On a tour where most players want a robotic, repeatable motion, Theegala is an artist. He’s a feel player who relies on raw talent over technical checkpoints. With that in mind, Theegala is going to be a volatile golfer in the upcoming season. There will be weeks he looks lost and weeks where he has everything dialed in.
The upside is clear as Theegala gained at least nine strokes to the field in five different events last season. For comparison, two-time winner Max Homa gained that many strokes to the field in just four events last season. Theegala has been putting himself in position to break through, and it seems likely that he does it soon.
Sure, the fifth-ranked player in the world isn't going to sneak up on anybody, but let me explain why his upside is very high for 2023. Rahm did some historic things last season—and not really in a great way. He became the 12th golfer in the ShotLink era (since 2004) to gain at least one stroke off the tee per round. The other 11 such seasons resulted in an average of 2.4 wins and a 3.9 finish on the money list. Rahm won just once—the Mexico Open in one of the weakest fields of the year as a +350 favorite—and finished 15th on the money list. Common sense tells us that Rahm is due for better “win luck” in the new season.
If Rahm does cash in a victory this season, it’ll likely be more valuable. Rahm had a run of 11 straight events with outright odds of +900 or shorter. Since that streak ended at the 2022 Players Championship, Rahm was priced in the single digits only twice in his final 12 events of the year. Oddsmakers are letting Rahm drift further down the board than we’ve seen as of late.
For the first time in his young career, Morikawa completed a PGA Tour season without a victory. Don’t feel too bad for him, he still earned eight top-10 finishes and made nearly $5 million on the course.
On the bright side, he managed those top finishes despite battling putting woes and struggling to hit his patented cut shot. As far as the latter goes, it appears he’s found that feeling again and gained 22.02 strokes on approach in his past five measured PGA Tour events.
Though the poor putting still nags him at times, he’s capable of having the hot putting week. He gained at least two strokes/putting on seven different occasions last season, per the RickRunGood.com golf database. With his odds creeping into the mid-20s during the summer, this is an excellent opportunity to buy low on Morikawa before his next victory.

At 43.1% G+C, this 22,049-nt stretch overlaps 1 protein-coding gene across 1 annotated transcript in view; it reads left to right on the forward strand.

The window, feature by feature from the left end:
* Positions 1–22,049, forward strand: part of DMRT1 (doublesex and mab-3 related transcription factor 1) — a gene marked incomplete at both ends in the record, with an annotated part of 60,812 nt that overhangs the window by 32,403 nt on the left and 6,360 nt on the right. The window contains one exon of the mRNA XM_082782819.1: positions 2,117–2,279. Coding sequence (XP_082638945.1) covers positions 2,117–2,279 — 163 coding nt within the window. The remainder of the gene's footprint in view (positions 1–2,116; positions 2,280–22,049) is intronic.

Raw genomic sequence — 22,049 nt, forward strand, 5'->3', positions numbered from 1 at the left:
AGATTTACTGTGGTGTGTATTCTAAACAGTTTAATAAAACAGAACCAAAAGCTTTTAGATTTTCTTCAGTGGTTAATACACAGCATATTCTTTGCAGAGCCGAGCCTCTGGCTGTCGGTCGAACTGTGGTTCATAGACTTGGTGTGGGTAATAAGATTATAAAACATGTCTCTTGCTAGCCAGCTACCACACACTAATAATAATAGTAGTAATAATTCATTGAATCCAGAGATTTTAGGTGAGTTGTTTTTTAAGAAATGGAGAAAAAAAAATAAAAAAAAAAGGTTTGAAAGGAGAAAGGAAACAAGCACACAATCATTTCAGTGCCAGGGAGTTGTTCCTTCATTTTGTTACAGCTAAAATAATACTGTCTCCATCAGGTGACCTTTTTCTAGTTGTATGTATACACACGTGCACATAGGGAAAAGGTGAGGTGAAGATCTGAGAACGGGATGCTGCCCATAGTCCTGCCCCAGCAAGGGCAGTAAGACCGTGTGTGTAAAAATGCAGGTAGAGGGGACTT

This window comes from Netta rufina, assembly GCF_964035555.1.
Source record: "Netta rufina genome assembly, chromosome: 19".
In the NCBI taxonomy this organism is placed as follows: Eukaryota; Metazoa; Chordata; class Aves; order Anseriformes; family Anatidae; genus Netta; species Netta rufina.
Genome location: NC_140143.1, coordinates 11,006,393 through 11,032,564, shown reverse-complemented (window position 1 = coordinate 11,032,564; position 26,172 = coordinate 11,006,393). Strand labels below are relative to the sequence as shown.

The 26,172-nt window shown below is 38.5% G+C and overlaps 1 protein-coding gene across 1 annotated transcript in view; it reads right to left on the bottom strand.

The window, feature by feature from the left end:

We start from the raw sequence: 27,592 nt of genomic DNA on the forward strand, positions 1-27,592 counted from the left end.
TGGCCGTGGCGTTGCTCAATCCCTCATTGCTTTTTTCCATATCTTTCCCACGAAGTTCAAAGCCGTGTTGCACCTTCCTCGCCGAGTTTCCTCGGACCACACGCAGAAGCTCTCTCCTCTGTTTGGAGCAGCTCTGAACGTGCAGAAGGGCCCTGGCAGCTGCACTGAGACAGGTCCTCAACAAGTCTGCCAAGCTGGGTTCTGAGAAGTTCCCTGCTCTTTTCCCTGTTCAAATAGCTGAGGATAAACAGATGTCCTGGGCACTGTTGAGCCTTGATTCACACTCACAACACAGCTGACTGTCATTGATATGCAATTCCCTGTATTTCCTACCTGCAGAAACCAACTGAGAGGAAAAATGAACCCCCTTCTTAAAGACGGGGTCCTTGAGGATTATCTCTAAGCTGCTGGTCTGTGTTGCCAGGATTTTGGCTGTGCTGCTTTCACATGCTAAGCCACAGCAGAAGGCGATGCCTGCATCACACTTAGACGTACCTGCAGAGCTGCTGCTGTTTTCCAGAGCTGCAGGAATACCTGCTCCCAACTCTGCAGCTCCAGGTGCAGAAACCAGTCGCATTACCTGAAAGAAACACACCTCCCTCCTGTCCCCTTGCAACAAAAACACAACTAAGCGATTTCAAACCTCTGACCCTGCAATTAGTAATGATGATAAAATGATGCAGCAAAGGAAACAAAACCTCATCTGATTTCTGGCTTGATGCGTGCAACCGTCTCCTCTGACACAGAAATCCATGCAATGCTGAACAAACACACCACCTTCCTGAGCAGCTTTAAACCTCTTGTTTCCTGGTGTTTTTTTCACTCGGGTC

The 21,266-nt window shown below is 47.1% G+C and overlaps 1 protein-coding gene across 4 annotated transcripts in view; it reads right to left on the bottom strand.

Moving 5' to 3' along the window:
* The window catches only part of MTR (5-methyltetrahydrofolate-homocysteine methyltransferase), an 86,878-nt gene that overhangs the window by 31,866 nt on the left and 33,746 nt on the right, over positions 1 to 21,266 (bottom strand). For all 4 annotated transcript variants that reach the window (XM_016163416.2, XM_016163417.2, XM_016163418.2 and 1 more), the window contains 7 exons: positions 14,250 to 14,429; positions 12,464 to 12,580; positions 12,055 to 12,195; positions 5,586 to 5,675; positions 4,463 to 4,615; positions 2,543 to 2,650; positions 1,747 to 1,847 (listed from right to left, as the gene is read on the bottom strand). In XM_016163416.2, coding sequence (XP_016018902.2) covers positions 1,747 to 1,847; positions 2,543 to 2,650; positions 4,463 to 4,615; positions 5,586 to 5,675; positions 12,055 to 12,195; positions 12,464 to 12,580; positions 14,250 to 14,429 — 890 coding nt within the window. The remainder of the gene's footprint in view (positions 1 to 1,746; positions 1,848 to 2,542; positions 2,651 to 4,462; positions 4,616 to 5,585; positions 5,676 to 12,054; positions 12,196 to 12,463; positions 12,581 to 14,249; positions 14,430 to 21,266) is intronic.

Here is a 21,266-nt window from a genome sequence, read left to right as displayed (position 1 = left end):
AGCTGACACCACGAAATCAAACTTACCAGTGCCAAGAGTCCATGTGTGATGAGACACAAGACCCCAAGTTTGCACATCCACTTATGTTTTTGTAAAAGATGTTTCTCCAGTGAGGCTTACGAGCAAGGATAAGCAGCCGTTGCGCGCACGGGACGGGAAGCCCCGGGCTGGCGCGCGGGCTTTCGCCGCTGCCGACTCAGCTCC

Tom Kim burst onto the scene with a 23rd-place finish at the U.S. Open and a third-place finish at the Scottish Open, before parlaying that success into a victory at the Wyndham Championship. In only eight PGA Tour events since June, Kim piled up five top-25 finishes, including three top 10s.
It’s a dangerously small sample size, but Kim flashed brilliance last season. Over his final seven events, he gained a staggering 26.3 strokes on approach and only lost strokes off the tee once. He’s a ball-striking maniac who can catch fire with his putter. At only 20 years old, we are going to learn a lot about Kim this season, and we might just learn that he’s a bonafide star.
Hoge isn’t necessarily an elite all-around golfer, but he has an elite skill-set that lends itself to success on the PGA Tour. He’s one of the best wedge players on tour, ranking third on approaches from 100-125 yards and 12th from 50-125 yards last season. His approach play in general gives him a ton of birdie opportunities (birdie putts from 15 feet or closer). Over the last 100 rounds, he’s had more birdie opportunities per round than Collin Morikawa, Scottie Scheffler and just about everyone else on tour. It’s a highly correlated stat to success, and Hoge is excellent in that area.
Put your PGA Tour knowledge to use! My season-long One and Done league is now live. It will start the week of the Sony Open, but there are only a few more spots left. Visit the league homepage for more information.
Rick Gehman, founder of RickRunGood.com and the RickRunGood YouTube Channel, is one of the industry’s leading experts on golf DFS and gambling. Gehman is co-host of the First Cut Podcast and appears regularly on the Pat Mayo Experience golf podcasts. Follow him on Twitter: @RickRunGood.